Magnificence and magic at 1920s Columbus Circle

Since last week’s Columbus Circle painting turned out to mislabeled (it was actually Madison Square), I thought I’d make up for the error with this Impressionist kaleidoscope of the Circle, as it was called, by Colin Campbell Cooper.

This must be around 1920. The trolleys circling the Columbus monument are joined by automobiles, and pedestrians seem to cross wherever they can—though it looks like a police officer is directing traffic. (Has Columbus Circle ever been pedestrian friendly?)

The streets look slicked with rain, giving them a soft, magical quality. But blue skies peek through the clouds, perhaps a nod to the magnificent early 20th century city.

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7 Responses to “Magnificence and magic at 1920s Columbus Circle”

  1. Mykola (Mick) Dementiuk Says:

    I traveled up to high school in the early 1960s on 59th & 10th from the Lower East Side always getting off at Columbus Circle and wandering the streets, high school quickly forgotten. Sometimes four or five of us went down the city streets, often I drifted alone to Times Square… Now matter who I was with the area around Columbus Circle was my introduction of the exuberance of life and mystery that is the beauty of New York! I no longer live there but thanks again for your blog in bringing the past back.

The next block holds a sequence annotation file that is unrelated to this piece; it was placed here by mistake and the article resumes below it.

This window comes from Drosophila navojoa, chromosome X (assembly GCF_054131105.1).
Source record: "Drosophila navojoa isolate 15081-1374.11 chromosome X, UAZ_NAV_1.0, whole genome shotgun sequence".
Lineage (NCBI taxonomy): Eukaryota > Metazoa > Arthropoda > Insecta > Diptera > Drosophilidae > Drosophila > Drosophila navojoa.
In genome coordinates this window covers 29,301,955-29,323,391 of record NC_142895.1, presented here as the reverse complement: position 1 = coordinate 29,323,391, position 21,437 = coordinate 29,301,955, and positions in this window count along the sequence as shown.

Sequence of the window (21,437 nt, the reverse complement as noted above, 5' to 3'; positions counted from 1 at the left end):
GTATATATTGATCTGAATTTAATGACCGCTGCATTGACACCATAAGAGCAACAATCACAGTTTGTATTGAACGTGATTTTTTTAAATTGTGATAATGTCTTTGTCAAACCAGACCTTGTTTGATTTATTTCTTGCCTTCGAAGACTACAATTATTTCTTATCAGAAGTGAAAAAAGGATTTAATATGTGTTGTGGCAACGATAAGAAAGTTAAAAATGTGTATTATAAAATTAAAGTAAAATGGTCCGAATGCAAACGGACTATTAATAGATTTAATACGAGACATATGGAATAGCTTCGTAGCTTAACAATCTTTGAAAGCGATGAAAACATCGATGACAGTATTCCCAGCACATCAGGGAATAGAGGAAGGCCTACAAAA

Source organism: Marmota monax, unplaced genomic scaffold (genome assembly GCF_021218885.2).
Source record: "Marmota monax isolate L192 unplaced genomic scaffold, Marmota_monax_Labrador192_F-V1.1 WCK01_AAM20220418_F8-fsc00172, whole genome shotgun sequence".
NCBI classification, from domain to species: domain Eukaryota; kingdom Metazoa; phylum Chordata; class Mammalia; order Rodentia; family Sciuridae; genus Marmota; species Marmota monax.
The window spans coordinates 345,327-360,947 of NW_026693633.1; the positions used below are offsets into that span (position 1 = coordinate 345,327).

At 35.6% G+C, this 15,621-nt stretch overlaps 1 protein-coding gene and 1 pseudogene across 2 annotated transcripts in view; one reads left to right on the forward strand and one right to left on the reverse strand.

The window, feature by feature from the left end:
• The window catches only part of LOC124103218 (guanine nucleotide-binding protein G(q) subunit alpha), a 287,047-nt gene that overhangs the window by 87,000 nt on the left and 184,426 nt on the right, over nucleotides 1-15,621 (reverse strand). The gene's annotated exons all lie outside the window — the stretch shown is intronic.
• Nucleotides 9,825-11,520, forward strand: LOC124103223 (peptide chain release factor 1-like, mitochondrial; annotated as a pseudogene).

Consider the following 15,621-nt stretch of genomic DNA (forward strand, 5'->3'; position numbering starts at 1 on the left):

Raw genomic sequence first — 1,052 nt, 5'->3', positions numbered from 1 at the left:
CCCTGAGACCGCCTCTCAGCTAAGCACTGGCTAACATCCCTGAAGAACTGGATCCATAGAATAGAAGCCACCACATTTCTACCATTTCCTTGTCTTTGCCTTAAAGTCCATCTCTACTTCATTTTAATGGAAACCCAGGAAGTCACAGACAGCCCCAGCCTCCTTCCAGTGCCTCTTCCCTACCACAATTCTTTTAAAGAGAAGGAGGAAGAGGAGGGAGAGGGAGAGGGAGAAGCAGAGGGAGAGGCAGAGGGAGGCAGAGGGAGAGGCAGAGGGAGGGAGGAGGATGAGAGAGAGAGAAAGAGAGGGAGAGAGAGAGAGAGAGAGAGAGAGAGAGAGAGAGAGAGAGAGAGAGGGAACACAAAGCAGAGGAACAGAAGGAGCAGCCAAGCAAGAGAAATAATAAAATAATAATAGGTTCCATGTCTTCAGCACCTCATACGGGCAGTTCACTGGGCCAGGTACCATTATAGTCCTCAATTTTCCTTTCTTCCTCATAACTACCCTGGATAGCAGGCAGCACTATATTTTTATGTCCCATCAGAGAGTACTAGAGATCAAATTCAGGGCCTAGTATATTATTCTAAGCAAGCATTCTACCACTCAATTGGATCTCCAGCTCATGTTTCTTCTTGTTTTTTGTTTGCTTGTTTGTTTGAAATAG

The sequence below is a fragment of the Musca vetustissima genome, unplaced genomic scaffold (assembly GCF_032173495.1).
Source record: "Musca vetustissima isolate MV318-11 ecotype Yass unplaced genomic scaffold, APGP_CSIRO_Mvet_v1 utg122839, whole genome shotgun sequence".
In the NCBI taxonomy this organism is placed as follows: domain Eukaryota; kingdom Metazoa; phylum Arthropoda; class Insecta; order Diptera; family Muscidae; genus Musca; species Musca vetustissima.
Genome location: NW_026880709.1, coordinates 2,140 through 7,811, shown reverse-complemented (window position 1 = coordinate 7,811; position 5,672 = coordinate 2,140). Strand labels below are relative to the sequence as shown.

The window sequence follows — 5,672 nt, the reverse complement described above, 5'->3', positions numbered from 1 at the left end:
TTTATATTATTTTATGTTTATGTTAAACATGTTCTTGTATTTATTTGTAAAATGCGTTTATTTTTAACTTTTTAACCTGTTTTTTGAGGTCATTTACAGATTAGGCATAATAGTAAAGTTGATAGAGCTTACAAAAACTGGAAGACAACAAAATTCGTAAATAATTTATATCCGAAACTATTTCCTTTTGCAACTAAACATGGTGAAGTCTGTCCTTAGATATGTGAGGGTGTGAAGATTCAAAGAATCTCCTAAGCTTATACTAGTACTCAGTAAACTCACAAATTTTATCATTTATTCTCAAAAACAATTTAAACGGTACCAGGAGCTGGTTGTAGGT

2. Marilyn Says:

    I dont think Columbus Circle was ever pedestrian friendly. I do remember it in the 1960’s having visited the car show at the old Coliseum. And that terrific Judy Holiday movie…before the Coliseum was built where she goes around and around to view her billboard with her face on it. Peter Lawford is the advertising exec – boyfriend trying to get her to give the billboard to him and his company, for a $$$ deal.

  3. Beth Zola Says:

    Hi! Your original painting is clearly Columbus Circle.  You can compare the painting on google maps.   I clearly recognize the base of the statue, as well as the buildings up Central Park West. I love your site! ThanksBeth

  4. ephemeralnewyork Says:

    Thanks Beth, but I’ve got to say, it really looks like Madison Square based on this photo:

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